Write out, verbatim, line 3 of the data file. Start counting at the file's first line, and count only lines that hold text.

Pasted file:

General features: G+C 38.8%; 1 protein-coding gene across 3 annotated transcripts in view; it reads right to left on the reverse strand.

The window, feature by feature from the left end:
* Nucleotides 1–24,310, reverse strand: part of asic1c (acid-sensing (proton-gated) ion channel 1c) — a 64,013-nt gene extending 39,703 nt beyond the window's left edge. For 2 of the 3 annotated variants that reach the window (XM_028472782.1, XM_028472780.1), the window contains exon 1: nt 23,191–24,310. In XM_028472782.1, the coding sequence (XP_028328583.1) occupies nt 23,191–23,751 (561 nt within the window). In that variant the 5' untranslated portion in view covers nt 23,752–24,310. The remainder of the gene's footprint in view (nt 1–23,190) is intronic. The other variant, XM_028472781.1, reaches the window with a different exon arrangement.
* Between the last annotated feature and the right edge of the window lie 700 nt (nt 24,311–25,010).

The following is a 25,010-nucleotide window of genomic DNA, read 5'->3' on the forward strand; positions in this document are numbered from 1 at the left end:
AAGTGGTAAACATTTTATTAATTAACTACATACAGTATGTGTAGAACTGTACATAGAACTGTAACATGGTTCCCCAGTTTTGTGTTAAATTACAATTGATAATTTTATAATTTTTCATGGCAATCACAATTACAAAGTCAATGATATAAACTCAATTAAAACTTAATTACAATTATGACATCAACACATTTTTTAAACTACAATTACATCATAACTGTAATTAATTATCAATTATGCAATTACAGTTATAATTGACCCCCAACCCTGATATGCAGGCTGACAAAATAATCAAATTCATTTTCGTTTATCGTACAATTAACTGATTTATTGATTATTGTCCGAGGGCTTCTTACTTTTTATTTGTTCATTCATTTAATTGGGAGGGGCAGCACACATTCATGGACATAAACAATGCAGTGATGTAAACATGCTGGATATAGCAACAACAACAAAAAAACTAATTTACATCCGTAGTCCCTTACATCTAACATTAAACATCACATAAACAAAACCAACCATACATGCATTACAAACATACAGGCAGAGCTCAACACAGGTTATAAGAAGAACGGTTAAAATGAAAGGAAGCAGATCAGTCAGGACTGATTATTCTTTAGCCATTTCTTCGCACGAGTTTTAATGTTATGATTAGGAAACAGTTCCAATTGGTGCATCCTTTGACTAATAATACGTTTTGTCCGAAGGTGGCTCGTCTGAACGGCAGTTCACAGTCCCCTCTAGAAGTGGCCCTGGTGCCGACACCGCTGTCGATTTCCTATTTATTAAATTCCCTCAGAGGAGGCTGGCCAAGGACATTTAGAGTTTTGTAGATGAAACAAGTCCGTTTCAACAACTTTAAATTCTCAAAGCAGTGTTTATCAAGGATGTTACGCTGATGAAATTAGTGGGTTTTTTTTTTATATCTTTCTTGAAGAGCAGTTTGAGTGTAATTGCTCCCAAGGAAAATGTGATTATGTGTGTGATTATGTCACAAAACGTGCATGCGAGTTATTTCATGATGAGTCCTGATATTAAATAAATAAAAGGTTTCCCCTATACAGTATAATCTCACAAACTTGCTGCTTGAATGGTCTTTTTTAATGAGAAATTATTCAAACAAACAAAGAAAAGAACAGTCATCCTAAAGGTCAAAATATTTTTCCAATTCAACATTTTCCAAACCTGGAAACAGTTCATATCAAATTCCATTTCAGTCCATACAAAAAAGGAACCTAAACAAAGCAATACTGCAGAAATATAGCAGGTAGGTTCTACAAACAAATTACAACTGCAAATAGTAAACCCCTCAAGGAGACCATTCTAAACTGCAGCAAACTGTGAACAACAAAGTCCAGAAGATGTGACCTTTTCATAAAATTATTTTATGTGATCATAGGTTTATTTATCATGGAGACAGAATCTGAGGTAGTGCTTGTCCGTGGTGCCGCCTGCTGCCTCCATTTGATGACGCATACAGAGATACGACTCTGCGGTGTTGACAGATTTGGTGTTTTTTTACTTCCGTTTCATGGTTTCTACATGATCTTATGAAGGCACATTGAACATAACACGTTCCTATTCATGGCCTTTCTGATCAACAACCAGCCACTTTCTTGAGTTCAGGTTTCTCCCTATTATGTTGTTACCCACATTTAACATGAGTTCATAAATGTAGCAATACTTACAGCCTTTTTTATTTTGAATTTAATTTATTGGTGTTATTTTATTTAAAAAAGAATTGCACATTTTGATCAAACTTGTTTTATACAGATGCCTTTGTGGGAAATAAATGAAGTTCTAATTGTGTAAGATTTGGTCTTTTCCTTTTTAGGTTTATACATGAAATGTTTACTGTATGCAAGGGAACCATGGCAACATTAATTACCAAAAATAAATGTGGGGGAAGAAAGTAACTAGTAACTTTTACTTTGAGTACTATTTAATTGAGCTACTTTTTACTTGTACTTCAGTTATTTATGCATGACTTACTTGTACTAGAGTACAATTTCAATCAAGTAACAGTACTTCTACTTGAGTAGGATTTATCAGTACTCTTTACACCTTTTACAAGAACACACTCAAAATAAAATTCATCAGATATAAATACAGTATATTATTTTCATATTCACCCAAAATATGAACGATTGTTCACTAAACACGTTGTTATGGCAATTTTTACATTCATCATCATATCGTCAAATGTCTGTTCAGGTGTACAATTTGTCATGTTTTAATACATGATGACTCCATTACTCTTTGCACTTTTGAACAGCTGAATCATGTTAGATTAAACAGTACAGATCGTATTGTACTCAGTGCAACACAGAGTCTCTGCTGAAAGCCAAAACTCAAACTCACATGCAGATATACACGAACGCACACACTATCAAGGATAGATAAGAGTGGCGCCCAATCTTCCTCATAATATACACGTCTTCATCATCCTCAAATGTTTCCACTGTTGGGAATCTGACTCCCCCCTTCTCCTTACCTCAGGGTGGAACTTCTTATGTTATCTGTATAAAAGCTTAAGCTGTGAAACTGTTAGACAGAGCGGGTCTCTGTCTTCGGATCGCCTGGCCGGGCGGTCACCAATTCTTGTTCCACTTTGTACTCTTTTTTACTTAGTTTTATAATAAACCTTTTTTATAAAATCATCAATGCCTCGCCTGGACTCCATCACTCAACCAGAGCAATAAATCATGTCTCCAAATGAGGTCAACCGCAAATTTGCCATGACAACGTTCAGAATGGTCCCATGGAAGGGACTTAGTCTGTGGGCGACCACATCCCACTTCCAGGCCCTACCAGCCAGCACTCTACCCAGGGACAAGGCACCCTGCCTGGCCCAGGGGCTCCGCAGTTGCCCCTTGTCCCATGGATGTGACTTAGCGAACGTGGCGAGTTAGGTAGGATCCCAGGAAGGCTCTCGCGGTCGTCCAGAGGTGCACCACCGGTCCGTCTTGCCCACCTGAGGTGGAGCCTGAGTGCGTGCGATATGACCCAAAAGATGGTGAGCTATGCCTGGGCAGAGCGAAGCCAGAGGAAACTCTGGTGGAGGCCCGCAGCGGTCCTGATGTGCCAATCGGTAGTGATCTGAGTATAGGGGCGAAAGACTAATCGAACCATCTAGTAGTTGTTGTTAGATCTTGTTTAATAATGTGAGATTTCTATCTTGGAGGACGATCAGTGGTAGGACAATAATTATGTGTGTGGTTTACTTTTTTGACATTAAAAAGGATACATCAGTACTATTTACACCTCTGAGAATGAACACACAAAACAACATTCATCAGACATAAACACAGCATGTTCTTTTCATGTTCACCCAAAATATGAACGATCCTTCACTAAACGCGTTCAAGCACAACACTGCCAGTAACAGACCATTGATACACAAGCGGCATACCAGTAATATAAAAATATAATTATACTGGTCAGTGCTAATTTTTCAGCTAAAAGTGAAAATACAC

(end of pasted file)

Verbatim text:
* Nucleotides 1–24,310, reverse strand: part of asic1c (acid-sensing (proton-gated) ion channel 1c) — a 64,013-nt gene extending 39,703 nt beyond the window's left edge. For 2 of the 3 annotated variants that reach the window (XM_028472782.1, XM_028472780.1), the window contains exon 1: nt 23,191–24,310. In XM_028472782.1, the coding sequence (XP_028328583.1) occupies nt 23,191–23,751 (561 nt within the window). In that variant the 5' untranslated portion in view covers nt 23,752–24,310. The remainder of the gene's footprint in view (nt 1–23,190) is intronic. The other variant, XM_028472781.1, reaches the window with a different exon arrangement.